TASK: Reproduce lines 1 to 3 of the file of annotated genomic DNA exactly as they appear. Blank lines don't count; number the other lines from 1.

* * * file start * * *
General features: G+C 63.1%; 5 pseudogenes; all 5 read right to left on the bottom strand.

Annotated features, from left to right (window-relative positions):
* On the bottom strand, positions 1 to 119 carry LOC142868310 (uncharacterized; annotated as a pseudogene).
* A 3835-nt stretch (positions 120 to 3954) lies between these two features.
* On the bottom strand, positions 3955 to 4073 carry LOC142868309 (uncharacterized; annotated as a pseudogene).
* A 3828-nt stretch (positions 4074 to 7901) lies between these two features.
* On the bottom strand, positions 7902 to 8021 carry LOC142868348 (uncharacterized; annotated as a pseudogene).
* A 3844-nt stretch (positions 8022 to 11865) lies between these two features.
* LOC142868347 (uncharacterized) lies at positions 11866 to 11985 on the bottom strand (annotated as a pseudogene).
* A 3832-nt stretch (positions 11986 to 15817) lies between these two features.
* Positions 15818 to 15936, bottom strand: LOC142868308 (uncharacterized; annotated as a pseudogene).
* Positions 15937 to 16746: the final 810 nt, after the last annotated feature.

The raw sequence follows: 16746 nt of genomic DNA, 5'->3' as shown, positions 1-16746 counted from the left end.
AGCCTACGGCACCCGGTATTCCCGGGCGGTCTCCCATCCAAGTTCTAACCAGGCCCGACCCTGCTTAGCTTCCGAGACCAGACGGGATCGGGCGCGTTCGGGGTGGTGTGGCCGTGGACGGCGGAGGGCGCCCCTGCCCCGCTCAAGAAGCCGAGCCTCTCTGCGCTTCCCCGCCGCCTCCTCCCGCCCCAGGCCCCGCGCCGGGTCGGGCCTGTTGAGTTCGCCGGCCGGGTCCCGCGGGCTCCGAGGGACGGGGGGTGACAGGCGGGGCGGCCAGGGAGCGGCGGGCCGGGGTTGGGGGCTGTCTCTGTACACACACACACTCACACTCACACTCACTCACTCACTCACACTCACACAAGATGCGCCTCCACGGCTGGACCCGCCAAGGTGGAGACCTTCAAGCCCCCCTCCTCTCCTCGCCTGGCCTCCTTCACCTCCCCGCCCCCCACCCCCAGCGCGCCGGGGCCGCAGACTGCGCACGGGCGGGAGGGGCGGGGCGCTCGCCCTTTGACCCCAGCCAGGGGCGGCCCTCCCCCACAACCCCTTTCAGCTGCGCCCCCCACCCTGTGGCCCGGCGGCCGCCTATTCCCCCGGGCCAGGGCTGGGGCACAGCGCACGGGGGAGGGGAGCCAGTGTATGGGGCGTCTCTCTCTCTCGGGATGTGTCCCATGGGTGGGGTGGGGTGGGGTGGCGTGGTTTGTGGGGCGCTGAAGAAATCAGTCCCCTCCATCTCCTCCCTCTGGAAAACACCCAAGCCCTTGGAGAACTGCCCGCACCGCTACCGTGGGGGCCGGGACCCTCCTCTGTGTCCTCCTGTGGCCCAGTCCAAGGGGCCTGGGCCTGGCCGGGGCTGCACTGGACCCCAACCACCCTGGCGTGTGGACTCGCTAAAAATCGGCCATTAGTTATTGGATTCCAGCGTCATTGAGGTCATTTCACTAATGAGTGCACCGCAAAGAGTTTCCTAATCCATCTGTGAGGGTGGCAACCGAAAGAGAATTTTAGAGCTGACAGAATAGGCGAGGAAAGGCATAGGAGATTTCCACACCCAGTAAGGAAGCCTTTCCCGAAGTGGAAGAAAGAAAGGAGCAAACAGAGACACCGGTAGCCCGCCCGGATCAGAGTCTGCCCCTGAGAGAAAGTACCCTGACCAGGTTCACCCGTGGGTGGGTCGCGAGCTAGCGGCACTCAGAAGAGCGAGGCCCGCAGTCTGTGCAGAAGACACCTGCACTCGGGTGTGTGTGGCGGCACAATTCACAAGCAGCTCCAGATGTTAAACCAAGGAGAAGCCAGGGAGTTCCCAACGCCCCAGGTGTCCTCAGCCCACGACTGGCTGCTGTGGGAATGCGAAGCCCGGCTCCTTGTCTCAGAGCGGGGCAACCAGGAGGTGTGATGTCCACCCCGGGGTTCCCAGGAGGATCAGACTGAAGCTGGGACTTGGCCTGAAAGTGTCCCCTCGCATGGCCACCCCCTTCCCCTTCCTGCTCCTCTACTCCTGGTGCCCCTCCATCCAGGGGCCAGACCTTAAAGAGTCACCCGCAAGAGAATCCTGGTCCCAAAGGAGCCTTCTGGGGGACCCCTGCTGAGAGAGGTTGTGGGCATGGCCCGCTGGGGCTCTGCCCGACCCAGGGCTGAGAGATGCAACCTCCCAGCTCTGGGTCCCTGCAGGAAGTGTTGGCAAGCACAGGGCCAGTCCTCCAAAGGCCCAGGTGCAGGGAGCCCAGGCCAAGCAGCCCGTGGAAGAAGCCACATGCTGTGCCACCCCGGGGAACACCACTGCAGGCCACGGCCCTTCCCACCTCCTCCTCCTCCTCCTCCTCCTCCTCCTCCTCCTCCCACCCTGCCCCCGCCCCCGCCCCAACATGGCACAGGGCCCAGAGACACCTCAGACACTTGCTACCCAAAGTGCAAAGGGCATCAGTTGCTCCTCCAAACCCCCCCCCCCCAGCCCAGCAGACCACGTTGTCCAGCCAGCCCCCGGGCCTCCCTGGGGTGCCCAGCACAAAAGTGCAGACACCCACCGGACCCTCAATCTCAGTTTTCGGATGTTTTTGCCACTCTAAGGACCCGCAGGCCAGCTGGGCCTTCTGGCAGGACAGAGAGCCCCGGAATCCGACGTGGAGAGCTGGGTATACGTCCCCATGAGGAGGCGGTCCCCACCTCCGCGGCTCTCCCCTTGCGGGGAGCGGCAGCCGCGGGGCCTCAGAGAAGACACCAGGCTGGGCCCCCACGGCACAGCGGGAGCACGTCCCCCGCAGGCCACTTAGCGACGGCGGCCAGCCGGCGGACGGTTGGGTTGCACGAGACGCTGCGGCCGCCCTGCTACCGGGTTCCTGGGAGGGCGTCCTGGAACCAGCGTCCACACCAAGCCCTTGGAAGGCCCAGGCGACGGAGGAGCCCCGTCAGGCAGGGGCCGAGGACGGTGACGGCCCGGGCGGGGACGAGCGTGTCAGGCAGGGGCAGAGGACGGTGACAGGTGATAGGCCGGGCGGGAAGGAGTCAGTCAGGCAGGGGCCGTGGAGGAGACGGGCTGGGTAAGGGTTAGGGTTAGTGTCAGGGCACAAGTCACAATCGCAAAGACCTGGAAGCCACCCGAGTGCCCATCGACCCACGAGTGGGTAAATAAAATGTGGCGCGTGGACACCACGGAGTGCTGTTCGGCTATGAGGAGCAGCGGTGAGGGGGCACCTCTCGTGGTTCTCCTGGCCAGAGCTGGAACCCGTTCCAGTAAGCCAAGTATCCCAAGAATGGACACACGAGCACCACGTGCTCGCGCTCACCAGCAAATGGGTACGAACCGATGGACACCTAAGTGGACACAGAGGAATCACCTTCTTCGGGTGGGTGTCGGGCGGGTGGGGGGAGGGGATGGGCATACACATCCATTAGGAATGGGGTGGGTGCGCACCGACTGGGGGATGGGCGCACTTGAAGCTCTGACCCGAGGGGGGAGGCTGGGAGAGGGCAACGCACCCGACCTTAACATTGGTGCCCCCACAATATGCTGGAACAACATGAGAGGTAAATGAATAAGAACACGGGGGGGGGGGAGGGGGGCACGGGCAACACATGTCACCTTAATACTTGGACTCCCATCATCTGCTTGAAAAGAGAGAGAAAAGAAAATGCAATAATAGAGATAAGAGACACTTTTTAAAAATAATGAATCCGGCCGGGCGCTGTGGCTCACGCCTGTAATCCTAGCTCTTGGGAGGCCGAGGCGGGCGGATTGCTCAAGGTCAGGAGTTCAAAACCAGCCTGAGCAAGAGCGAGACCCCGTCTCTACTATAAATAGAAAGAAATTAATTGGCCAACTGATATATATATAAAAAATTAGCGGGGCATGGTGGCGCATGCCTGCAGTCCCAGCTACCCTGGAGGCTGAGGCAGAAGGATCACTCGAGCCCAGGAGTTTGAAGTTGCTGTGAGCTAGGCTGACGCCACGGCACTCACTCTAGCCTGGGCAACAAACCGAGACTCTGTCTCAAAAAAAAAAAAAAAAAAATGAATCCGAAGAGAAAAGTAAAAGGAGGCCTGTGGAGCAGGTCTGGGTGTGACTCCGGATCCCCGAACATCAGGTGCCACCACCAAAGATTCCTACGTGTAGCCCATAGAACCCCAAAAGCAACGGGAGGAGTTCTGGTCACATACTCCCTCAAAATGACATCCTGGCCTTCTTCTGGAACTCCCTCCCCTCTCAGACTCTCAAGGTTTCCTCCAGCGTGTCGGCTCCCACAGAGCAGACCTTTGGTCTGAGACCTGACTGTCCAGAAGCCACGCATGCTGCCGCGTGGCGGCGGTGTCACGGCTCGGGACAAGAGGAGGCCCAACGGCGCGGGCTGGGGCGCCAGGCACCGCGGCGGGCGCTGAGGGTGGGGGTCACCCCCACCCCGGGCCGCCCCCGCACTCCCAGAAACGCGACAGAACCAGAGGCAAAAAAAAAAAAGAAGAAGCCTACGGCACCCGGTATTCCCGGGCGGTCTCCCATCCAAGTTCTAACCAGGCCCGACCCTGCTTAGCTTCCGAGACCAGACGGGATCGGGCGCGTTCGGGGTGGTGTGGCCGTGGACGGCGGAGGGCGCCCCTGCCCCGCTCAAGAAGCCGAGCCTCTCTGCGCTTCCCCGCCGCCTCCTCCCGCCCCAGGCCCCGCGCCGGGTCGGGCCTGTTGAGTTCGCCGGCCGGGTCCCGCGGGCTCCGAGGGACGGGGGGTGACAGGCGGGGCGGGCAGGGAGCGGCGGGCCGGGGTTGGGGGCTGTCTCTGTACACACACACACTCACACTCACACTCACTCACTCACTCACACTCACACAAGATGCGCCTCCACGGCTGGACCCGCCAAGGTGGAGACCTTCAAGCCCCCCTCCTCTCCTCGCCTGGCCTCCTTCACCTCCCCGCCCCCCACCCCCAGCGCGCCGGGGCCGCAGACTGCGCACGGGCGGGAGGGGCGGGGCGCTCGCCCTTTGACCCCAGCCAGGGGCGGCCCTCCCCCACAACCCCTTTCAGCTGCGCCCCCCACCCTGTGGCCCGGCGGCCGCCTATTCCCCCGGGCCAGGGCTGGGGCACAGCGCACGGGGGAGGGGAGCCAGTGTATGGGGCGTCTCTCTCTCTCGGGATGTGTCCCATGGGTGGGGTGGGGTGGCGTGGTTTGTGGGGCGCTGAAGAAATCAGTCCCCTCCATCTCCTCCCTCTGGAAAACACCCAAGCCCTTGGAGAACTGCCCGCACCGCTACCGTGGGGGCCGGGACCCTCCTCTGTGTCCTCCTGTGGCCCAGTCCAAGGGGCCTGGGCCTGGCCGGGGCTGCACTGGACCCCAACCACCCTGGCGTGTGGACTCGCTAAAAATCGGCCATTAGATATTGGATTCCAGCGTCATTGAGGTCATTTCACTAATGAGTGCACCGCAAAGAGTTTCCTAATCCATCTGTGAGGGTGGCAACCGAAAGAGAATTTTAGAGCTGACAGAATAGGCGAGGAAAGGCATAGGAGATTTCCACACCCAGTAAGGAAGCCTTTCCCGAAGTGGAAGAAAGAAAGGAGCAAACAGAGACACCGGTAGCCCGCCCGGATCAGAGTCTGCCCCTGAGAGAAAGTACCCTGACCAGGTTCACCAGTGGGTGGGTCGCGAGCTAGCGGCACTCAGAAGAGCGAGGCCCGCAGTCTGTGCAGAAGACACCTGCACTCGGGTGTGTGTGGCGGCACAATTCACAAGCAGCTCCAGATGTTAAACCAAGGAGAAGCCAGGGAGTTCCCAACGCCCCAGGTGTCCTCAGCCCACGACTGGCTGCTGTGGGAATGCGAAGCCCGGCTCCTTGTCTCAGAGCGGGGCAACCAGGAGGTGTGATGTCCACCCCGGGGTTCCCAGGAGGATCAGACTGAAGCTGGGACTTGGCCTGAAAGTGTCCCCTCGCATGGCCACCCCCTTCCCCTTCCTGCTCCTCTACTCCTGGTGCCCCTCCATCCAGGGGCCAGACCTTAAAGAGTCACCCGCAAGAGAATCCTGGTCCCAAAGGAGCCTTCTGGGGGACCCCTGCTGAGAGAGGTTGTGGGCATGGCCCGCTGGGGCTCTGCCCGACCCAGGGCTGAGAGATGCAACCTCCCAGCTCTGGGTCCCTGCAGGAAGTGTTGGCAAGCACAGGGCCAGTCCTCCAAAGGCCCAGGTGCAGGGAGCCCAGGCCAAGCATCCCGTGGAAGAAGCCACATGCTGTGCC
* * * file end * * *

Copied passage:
General features: G+C 63.1%; 5 pseudogenes; all 5 read right to left on the bottom strand.

Annotated features, from left to right (window-relative positions):
* On the bottom strand, positions 1 to 119 carry LOC142868310 (uncharacterized; annotated as a pseudogene).